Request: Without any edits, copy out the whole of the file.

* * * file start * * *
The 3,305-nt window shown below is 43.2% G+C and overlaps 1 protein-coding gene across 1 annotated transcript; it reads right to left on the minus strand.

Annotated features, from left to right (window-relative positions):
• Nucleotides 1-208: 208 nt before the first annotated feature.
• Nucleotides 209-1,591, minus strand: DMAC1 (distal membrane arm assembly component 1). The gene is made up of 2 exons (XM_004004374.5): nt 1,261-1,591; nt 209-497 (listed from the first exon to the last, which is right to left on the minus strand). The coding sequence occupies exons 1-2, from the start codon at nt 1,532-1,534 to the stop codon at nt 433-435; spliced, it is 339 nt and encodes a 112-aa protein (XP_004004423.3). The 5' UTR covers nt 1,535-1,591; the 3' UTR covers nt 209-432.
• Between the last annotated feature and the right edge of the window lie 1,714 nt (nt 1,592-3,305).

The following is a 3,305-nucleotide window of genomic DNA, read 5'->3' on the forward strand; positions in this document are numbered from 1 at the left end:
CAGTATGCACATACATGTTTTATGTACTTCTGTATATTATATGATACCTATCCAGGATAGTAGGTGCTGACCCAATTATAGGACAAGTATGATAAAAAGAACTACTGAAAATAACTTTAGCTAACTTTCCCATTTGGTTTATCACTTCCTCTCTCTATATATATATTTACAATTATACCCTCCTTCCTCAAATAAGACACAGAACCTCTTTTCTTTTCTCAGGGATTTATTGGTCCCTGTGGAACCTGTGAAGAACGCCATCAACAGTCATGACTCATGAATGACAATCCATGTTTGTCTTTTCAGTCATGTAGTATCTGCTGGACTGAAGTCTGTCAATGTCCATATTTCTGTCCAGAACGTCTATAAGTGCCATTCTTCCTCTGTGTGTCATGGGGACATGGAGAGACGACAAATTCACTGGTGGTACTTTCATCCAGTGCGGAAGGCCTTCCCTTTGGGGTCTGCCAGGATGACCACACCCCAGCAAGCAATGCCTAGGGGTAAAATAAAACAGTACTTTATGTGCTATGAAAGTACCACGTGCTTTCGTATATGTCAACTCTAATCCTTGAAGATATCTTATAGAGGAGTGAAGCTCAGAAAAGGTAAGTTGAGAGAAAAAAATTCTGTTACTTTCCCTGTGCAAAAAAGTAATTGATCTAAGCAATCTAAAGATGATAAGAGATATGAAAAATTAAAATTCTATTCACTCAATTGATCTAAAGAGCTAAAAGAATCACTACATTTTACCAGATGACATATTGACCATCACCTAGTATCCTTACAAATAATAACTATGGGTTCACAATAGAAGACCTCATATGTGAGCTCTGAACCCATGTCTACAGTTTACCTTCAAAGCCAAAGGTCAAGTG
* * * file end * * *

The 3,305-nt window shown below is 43.2% G+C and overlaps 1 protein-coding gene across 1 annotated transcript; it reads right to left on the minus strand.

Annotated features, from left to right (window-relative positions):
• Nucleotides 1-208: 208 nt before the first annotated feature.
• Nucleotides 209-1,591, minus strand: DMAC1 (distal membrane arm assembly component 1). The gene is made up of 2 exons (XM_004004374.5): nt 1,261-1,591; nt 209-497 (listed from the first exon to the last, which is right to left on the minus strand). The coding sequence occupies exons 1-2, from the start codon at nt 1,532-1,534 to the stop codon at nt 433-435; spliced, it is 339 nt and encodes a 112-aa protein (XP_004004423.3). The 5' UTR covers nt 1,535-1,591; the 3' UTR covers nt 209-432.
• Between the last annotated feature and the right edge of the window lie 1,714 nt (nt 1,592-3,305).

The following is a 3,305-nucleotide window of genomic DNA, read 5'->3' on the forward strand; positions in this document are numbered from 1 at the left end:
CAGTATGCACATACATGTTTTATGTACTTCTGTATATTATATGATACCTATCCAGGATAGTAGGTGCTGACCCAATTATAGGACAAGTATGATAAAAAGAACTACTGAAAATAACTTTAGCTAACTTTCCCATTTGGTTTATCACTTCCTCTCTCTATATATATATTTACAATTATACCCTCCTTCCTCAAATAAGACACAGAACCTCTTTTCTTTTCTCAGGGATTTATTGGTCCCTGTGGAACCTGTGAAGAACGCCATCAACAGTCATGACTCATGAATGACAATCCATGTTTGTCTTTTCAGTCATGTAGTATCTGCTGGACTGAAGTCTGTCAATGTCCATATTTCTGTCCAGAACGTCTATAAGTGCCATTCTTCCTCTGTGTGTCATGGGGACATGGAGAGACGACAAATTCACTGGTGGTACTTTCATCCAGTGCGGAAGGCCTTCCCTTTGGGGTCTGCCAGGATGACCACACCCCAGCAAGCAATGCCTAGGGGTAAAATAAAACAGTACTTTATGTGCTATGAAAGTACCACGTGCTTTCGTATATGTCAACTCTAATCCTTGAAGATATCTTATAGAGGAGTGAAGCTCAGAAAAGGTAAGTTGAGAGAAAAAAATTCTGTTACTTTCCCTGTGCAAAAAAGTAATTGATCTAAGCAATCTAAAGATGATAAGAGATATGAAAAATTAAAATTCTATTCACTCAATTGATCTAAAGAGCTAAAAGAATCACTACATTTTACCAGATGACATATTGACCATCACCTAGTATCCTTACAAATAATAACTATGGGTTCACAATAGAAGACCTCATATGTGAGCTCTGAACCCATGTCTACAGTTTACCTTCAAAGCCAAAGGTCAAGTG